I've been constantly asked this question by a lot of improvisers that I've met from the classes I take. First off, this may change in the future as I finish the programs but I think I have the gyst of what I think the differences are, but this is only my opinion but I think every school has its pro's and con's.
My current status is: Currently in Level 6 at Magnet, Taking 401 with UCB, and I'm in Pit Improv 401. For musical improv, I may do another one on those, that would be more in my musical improv blog.
Ask yourself these questions
How new am I?
If you are a seasoned improviser, UCB may be a great starter. I believe UCB is probably the hardest of all three of the schools because they are very specific about what they want. Game is key and you kind of need to be comfortable with improv to do it. I believe that as far as level 2, it is somewhat confusing for even experienced improvisers.
If you are new to improv, Magnet and PIT may be better fits. Magnet really focuses on the character portion or maybe the slower organic feel of improv. Everything you do is pretty much okay, this program will produce people who are comfortable on stage doing big characters. PIT is a very freeing and fun form of improv mostly based on relationships and knowing who you are to the scene. You will find more active players, aggressive yet fun. I find that though Magnet creates characters, some PIT may create comedic people. This is all conjecture ofcourse and my opinion.
What is your END GAME? This means what do you want out of it.
If you want fame, fortune, an SNL audition, or something to pad your resume as an actor, UCB is the path, but you will find the competition ridiculous. The good thing about that is that you will be taught by people who are great, on tv, famous even. UCB has a big payoff for the select few who rise to the top. Though there is no guarantee, and it may be equally as important to join the UCB sketch teams.
If you want to perform, then PIT is the winner for you. PIT has twice as many stages as Magnet, is open for longer periods of time. It also has a LOT of house teams, not to mention Keith Huang is probably the coolest guy and consistently offers people slots for shows. If you have an idea and you want to put it up, you could probably do it at PIT. They are probably the most supportive of their students. Though there is competition, it is far less than UCB and the talent is definitely there.
Magnet is kind of the wildcard here. I'd like to say if you want to learn improv for the sake of improv, I'd probably get beat on by all my friends in the other schools. I personally have found some amazing teachers and improvisers at the magnet. Unfortunately, it is kind of hard to get on stage at the Magnet, even as an indie team. I'd liken it to a person who wants to immerse yourself into improv, the Magnet Intensive are the most bang for the buck. It was impossible for me to pass up the 1-3 intensive.
What type of improviser are you?
If you're a character improviser, then Magnet is great for that. They encourage the use of characters, the feel of a scene, the feel of a physicality. That type of crazy character is loved at Magnet. Though that's not to say that it isn't at other places, let's just say that you may be more likely to find crazy stuff happening at the Magnet classes. Magnet is supportive in that way, in that you're not doing anything wrong.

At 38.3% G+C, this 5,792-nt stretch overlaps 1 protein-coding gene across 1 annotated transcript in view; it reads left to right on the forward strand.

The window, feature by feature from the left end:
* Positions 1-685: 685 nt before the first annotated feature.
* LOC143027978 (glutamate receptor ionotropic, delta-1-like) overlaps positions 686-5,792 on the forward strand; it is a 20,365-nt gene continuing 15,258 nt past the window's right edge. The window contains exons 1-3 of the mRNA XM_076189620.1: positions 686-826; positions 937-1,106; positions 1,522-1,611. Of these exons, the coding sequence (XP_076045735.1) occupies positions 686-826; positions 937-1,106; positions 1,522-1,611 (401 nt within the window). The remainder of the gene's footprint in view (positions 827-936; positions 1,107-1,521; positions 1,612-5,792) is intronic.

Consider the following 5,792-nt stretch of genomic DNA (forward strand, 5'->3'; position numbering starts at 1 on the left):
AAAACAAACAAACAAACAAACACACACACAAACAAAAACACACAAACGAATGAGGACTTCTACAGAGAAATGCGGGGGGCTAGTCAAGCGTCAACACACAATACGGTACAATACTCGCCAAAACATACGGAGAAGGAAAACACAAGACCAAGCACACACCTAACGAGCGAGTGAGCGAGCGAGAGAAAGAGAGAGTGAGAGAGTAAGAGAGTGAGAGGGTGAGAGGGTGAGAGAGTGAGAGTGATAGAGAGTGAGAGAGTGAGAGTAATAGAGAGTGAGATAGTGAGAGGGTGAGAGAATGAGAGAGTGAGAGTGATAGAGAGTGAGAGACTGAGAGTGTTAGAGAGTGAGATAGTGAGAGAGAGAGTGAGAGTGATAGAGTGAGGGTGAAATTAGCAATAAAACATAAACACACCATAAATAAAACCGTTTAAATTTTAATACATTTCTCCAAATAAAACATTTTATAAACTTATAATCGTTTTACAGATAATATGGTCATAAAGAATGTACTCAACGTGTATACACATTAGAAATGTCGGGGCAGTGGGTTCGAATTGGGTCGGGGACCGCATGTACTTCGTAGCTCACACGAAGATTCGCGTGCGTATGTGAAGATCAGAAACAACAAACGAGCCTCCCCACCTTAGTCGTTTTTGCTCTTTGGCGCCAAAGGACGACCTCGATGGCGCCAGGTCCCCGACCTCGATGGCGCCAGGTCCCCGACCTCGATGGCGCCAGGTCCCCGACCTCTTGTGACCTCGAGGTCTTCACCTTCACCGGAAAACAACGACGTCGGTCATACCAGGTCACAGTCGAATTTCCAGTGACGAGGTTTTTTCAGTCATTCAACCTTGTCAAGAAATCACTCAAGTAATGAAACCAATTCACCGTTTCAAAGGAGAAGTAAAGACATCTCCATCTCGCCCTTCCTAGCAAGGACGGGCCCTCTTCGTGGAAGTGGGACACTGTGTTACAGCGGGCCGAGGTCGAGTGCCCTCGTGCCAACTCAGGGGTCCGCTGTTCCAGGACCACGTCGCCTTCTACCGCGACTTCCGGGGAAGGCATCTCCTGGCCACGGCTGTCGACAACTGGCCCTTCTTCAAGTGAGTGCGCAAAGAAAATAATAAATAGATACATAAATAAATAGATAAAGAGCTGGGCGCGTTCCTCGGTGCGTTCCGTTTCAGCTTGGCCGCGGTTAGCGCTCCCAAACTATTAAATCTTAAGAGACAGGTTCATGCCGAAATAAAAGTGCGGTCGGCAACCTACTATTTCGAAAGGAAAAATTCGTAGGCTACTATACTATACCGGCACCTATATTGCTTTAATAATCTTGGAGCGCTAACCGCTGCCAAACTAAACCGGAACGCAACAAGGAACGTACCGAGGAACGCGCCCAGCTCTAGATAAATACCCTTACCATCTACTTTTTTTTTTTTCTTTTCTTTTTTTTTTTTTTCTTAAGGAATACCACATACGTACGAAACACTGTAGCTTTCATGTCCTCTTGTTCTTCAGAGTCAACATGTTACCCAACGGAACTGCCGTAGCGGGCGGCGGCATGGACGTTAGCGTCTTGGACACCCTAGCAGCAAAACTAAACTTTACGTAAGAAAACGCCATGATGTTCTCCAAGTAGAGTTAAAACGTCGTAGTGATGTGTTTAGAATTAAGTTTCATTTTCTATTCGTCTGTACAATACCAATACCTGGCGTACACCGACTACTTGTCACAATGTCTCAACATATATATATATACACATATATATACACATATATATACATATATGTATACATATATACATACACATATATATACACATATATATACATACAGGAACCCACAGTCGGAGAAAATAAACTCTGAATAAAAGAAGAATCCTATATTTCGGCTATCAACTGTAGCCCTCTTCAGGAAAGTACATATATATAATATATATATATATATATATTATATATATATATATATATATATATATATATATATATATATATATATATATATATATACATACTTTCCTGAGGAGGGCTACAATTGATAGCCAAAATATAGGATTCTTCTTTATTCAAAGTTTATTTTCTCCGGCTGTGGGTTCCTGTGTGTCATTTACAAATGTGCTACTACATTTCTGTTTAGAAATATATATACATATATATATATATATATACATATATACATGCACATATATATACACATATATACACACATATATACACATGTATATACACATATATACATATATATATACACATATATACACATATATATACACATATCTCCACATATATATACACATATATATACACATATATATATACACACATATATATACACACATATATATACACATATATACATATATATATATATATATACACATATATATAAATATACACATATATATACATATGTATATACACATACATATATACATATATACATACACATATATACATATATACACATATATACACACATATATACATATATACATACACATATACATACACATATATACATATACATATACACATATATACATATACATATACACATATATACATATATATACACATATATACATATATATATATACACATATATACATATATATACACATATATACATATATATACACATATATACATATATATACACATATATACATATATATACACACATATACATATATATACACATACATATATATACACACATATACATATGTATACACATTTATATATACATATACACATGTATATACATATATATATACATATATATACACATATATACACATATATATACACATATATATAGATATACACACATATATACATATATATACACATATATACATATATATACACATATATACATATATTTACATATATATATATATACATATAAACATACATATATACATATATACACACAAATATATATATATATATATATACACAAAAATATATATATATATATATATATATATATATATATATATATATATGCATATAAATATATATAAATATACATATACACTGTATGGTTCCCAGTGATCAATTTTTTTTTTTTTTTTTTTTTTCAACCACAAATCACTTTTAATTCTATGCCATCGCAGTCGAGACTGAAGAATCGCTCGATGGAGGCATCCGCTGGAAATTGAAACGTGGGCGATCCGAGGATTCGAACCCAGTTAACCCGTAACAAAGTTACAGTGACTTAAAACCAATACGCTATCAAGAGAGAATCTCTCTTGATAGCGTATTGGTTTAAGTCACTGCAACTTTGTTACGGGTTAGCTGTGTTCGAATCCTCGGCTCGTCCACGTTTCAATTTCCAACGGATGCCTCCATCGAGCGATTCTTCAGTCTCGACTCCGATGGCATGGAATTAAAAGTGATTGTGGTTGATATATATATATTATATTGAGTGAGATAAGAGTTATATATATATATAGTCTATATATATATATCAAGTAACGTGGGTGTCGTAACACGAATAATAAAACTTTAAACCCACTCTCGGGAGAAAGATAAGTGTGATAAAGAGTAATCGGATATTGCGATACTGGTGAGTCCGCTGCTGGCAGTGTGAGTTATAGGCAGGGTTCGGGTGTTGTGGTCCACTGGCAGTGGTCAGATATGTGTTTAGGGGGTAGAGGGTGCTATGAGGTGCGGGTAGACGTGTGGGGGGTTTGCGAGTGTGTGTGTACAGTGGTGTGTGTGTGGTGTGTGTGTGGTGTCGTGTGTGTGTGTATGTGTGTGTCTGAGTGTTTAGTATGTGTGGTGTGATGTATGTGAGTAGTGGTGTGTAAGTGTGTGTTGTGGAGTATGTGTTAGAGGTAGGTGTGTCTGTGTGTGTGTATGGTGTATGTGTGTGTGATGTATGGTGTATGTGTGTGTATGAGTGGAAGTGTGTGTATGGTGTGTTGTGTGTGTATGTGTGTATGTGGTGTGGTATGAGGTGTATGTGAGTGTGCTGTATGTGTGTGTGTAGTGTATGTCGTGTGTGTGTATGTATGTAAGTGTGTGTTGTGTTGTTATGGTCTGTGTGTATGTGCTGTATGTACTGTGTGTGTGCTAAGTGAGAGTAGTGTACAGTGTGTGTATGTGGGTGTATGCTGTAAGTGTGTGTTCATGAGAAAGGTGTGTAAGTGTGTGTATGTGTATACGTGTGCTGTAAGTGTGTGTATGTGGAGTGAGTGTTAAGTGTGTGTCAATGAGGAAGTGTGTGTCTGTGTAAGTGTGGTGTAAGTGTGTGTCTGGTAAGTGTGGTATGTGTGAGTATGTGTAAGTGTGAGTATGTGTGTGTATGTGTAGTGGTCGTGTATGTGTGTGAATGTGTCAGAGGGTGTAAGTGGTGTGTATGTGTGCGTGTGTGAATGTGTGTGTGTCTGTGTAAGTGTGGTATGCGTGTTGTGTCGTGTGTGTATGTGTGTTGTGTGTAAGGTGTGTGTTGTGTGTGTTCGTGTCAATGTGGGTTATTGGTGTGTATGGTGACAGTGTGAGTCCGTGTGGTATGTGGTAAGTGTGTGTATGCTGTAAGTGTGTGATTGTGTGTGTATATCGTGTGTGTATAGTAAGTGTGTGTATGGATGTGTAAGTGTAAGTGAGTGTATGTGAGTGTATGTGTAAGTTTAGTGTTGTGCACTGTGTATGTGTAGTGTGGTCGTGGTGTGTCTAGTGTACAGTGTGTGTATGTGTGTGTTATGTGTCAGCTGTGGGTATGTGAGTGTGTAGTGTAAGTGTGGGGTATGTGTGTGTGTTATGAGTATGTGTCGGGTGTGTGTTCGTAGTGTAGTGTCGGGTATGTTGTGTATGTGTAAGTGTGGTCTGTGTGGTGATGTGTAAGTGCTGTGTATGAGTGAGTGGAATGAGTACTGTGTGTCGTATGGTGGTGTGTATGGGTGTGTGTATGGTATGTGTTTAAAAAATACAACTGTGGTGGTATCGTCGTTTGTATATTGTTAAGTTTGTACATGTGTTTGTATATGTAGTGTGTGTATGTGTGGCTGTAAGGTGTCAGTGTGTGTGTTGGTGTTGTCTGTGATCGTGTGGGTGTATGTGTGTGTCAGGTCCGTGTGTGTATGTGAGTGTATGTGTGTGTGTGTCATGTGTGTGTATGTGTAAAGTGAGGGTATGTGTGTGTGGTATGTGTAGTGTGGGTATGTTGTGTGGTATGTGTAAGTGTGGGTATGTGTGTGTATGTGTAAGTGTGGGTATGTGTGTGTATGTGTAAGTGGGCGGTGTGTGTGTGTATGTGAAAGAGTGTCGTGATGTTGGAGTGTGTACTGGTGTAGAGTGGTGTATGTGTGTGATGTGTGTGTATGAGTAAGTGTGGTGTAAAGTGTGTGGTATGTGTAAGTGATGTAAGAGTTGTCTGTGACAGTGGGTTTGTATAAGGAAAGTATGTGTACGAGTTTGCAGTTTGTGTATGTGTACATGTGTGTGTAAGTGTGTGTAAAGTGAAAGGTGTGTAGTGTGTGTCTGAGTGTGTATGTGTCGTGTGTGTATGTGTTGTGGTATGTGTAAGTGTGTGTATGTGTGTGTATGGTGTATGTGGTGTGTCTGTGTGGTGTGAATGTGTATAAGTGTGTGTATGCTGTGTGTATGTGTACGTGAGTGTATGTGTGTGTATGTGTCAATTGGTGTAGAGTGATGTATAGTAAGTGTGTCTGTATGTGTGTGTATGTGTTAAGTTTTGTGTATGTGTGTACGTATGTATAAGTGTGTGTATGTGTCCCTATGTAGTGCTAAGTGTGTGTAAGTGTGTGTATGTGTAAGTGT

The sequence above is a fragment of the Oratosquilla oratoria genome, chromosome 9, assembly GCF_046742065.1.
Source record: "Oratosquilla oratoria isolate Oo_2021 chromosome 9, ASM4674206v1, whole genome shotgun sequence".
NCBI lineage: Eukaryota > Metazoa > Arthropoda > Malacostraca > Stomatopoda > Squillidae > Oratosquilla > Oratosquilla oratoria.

If you're a comedian or a funny person in general, PIT may be for you. I've worked with lots of comedians and storytellers at the PIT. It seems that they thrive there. The storytelling shows, one person shows, stand up comedy shows, lends itself to funny people coming to the PIT. I like to think that the median improviser is funnier at the PIT, just because funnier people are there.
If you're a writer, sketch person, or old school improviser, UCB may be for you. It is very analytical and logical in the way it is taught. A writer would enjoy that, they realize the usefulness of improv in writing. Even when you watch class shows at UCB you may see people doing a lot of thinking. That's not hesitating, that's just thoughtfulness. Hopefully, by the upper levels, the thoughts come quicker and it's just fun. You may also find shows that are very talky but AMAZING. That's a great writer in there.
Competition for Teams?
House Teams: UCB= Ridiculously Competitive , I believe 500 for a few slots
Magnet: Competitive for different reasons. They only teach maybe 4 level 6's a year and there are less and less House team slots. So, if you get on a level 6, sometimes the pool is like 5 spots on teams. So, it's just harder by way of the system itself. Not as hard at UCB but harder than PIT.
PIT House Teams are competitive but there are LOTS of slots. They mix up teams, they add teams, subtract teams, add players, subtract players. Sometimes they have mixer ish teams (musical). Not to mention 10,000 hours which plays at the PIT has 3-4 teams that perform 2 times a month which is a type of house team. (I performed on a 10k team as well). There is no guarantee of getting on a PIT team, there is fierce competition but just by the numbers it is easier than Magnet and much easier than UCB.
Quality of Improv?
Who knows? I've got favorite teams. My favorite team now is Boss at the Magnet, but that is a slow type of improv that I don't see much of nowadays. The UCB form that's very gamy and writery can be the funniest thing I've ever seen. Asscats is classic in so many ways. They are awesome. PIT, you'll get old school teams like BBC or Baldwins. They get the job done and have an amazing time doing it.
They are all great improv schools. I would suggest going to see THE TEACHERS. They are your link to what you want to do. If you see a guy and say, I want to learn from that guy, go to that class. You're going to listen to someone more who you respect and enjoy.
That's it for today.